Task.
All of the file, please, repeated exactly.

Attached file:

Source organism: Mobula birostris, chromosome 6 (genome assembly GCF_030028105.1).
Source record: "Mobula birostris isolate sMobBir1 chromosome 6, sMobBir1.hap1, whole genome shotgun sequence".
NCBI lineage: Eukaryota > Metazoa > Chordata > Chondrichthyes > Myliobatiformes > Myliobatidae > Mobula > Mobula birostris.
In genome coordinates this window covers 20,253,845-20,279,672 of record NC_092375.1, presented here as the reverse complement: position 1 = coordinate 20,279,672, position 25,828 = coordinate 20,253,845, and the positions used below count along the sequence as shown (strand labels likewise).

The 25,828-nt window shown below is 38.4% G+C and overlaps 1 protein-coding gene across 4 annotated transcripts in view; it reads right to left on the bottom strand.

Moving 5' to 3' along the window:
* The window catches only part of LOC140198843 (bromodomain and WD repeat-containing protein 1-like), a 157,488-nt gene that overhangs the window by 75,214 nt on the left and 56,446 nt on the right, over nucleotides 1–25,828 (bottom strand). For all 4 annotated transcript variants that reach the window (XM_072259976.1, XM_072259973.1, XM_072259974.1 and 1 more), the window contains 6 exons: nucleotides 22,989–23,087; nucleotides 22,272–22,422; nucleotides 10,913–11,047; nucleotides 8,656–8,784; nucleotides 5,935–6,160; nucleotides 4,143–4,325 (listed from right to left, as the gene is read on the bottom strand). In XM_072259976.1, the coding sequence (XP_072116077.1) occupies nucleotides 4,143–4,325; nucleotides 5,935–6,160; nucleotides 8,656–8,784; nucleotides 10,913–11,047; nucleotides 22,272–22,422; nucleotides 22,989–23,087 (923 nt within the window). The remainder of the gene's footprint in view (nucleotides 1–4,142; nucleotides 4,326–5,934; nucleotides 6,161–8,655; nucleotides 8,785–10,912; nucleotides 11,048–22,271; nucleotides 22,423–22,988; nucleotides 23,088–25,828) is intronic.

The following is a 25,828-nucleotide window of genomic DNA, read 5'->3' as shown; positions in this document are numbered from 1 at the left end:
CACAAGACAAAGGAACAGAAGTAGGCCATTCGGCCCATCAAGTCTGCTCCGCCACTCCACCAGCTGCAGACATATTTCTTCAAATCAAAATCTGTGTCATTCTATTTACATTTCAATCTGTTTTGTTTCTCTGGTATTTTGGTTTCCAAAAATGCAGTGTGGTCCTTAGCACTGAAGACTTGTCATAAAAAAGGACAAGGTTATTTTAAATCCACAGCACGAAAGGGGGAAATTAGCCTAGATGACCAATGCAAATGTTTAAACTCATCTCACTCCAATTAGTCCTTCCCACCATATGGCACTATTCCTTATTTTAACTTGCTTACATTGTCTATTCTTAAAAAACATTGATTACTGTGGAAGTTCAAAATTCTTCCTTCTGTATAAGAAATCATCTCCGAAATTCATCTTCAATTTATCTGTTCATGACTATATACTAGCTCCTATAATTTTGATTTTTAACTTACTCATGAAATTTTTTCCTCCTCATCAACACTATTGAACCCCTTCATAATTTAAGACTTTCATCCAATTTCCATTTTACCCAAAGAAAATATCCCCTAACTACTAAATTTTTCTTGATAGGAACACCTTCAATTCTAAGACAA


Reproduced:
Source organism: Mobula birostris, chromosome 6 (genome assembly GCF_030028105.1).
Source record: "Mobula birostris isolate sMobBir1 chromosome 6, sMobBir1.hap1, whole genome shotgun sequence".
NCBI lineage: Eukaryota > Metazoa > Chordata > Chondrichthyes > Myliobatiformes > Myliobatidae > Mobula > Mobula birostris.
In genome coordinates this window covers 20,253,845-20,279,672 of record NC_092375.1, presented here as the reverse complement: position 1 = coordinate 20,279,672, position 25,828 = coordinate 20,253,845, and the positions used below count along the sequence as shown (strand labels likewise).

The 25,828-nt window shown below is 38.4% G+C and overlaps 1 protein-coding gene across 4 annotated transcripts in view; it reads right to left on the bottom strand.

Moving 5' to 3' along the window:
* The window catches only part of LOC140198843 (bromodomain and WD repeat-containing protein 1-like), a 157,488-nt gene that overhangs the window by 75,214 nt on the left and 56,446 nt on the right, over nucleotides 1–25,828 (bottom strand). For all 4 annotated transcript variants that reach the window (XM_072259976.1, XM_072259973.1, XM_072259974.1 and 1 more), the window contains 6 exons: nucleotides 22,989–23,087; nucleotides 22,272–22,422; nucleotides 10,913–11,047; nucleotides 8,656–8,784; nucleotides 5,935–6,160; nucleotides 4,143–4,325 (listed from right to left, as the gene is read on the bottom strand). In XM_072259976.1, the coding sequence (XP_072116077.1) occupies nucleotides 4,143–4,325; nucleotides 5,935–6,160; nucleotides 8,656–8,784; nucleotides 10,913–11,047; nucleotides 22,272–22,422; nucleotides 22,989–23,087 (923 nt within the window). The remainder of the gene's footprint in view (nucleotides 1–4,142; nucleotides 4,326–5,934; nucleotides 6,161–8,655; nucleotides 8,785–10,912; nucleotides 11,048–22,271; nucleotides 22,423–22,988; nucleotides 23,088–25,828) is intronic.

The following is a 25,828-nucleotide window of genomic DNA, read 5'->3' as shown; positions in this document are numbered from 1 at the left end:
CACAAGACAAAGGAACAGAAGTAGGCCATTCGGCCCATCAAGTCTGCTCCGCCACTCCACCAGCTGCAGACATATTTCTTCAAATCAAAATCTGTGTCATTCTATTTACATTTCAATCTGTTTTGTTTCTCTGGTATTTTGGTTTCCAAAAATGCAGTGTGGTCCTTAGCACTGAAGACTTGTCATAAAAAAGGACAAGGTTATTTTAAATCCACAGCACGAAAGGGGGAAATTAGCCTAGATGACCAATGCAAATGTTTAAACTCATCTCACTCCAATTAGTCCTTCCCACCATATGGCACTATTCCTTATTTTAACTTGCTTACATTGTCTATTCTTAAAAAACATTGATTACTGTGGAAGTTCAAAATTCTTCCTTCTGTATAAGAAATCATCTCCGAAATTCATCTTCAATTTATCTGTTCATGACTATATACTAGCTCCTATAATTTTGATTTTTAACTTACTCATGAAATTTTTTCCTCCTCATCAACACTATTGAACCCCTTCATAATTTAAGACTTTCATCCAATTTCCATTTTACCCAAAGAAAATATCCCCTAACTACTAAATTTTTCTTGATAGGAACACCTTCAATTCTAAGACAA